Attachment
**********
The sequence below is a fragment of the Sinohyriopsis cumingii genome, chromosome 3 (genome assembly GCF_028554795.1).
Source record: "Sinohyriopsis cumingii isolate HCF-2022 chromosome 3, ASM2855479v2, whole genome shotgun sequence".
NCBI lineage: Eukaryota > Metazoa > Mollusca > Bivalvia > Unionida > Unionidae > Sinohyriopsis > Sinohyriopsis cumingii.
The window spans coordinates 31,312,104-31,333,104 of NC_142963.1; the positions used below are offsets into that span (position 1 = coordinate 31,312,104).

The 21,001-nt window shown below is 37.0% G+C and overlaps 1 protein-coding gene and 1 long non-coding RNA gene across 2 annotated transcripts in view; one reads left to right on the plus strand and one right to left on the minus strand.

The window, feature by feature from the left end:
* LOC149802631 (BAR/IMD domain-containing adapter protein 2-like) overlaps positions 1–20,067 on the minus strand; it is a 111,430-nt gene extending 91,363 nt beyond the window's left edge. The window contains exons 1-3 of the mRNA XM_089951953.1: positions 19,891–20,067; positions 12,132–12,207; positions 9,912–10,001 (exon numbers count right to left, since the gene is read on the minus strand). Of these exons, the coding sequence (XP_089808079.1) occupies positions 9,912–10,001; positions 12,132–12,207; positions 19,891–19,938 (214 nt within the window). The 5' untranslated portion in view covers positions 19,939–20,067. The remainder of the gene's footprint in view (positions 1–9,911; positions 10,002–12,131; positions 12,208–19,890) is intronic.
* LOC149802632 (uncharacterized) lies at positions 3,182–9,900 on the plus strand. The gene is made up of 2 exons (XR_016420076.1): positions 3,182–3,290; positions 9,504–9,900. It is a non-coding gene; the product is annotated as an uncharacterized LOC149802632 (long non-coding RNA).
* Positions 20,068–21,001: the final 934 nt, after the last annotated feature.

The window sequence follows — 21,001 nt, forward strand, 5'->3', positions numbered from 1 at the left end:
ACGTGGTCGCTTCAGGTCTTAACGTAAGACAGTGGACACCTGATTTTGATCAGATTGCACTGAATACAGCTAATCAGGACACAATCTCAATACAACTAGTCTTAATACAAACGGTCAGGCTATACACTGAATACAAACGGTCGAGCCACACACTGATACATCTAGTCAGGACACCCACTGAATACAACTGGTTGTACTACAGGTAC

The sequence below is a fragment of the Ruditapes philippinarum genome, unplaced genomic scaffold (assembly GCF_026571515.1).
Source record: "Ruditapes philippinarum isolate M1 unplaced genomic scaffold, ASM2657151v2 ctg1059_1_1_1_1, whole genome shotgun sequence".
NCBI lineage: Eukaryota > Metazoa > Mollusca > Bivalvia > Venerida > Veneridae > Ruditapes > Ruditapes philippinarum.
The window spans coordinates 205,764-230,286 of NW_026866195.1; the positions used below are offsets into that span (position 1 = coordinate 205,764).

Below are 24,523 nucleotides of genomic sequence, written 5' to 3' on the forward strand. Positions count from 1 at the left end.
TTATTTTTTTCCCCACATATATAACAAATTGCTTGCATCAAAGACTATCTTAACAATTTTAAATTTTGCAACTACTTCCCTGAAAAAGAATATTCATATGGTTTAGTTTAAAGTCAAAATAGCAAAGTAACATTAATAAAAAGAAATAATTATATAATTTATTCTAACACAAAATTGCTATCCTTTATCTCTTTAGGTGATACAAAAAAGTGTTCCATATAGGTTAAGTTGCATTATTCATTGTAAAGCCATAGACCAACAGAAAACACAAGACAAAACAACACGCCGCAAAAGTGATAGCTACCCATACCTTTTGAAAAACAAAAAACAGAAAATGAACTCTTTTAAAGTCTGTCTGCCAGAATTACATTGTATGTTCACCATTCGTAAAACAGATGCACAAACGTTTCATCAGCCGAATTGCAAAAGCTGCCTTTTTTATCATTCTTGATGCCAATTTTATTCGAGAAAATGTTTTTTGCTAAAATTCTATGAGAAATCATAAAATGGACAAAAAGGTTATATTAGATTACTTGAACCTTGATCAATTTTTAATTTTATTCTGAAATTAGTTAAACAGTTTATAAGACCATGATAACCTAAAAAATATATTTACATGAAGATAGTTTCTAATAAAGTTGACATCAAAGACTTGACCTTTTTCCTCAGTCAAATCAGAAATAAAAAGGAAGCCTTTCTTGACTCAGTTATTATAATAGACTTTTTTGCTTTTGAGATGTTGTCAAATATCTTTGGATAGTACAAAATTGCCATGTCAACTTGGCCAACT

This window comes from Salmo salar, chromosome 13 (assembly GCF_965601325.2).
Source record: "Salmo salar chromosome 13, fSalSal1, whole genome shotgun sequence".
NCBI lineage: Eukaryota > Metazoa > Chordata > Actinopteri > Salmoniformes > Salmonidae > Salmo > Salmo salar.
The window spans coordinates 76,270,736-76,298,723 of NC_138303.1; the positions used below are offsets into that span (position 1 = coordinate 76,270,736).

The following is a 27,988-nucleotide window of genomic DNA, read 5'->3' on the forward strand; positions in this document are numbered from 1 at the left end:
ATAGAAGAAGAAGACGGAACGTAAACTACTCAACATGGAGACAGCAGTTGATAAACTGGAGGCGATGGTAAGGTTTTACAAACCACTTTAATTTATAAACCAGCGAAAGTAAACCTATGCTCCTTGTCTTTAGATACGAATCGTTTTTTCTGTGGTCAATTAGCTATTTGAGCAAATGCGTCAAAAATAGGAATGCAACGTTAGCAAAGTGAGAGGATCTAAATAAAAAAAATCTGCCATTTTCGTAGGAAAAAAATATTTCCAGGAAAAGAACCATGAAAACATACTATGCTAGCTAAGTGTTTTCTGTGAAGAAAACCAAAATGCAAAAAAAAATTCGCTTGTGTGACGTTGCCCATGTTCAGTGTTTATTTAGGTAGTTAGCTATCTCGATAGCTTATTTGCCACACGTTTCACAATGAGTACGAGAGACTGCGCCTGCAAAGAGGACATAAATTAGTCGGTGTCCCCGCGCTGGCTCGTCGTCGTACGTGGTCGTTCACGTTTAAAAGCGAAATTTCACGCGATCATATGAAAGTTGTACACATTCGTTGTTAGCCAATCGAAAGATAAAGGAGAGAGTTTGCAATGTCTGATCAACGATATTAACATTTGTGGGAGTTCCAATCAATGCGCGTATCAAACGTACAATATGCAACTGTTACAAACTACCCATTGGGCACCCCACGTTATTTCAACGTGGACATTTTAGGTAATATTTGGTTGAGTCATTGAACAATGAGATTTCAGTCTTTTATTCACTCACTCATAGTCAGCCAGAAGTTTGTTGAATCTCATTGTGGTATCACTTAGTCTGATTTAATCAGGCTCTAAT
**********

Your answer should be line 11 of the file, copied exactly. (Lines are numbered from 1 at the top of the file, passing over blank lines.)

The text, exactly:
ACGTGGTCGCTTCAGGTCTTAACGTAAGACAGTGGACACCTGATTTTGATCAGATTGCACTGAATACAGCTAATCAGGACACAATCTCAATACAACTAGTCTTAATACAAACGGTCAGGCTATACACTGAATACAAACGGTCGAGCCACACACTGATACATCTAGTCAGGACACCCACTGAATACAACTGGTTGTACTACAGGTAC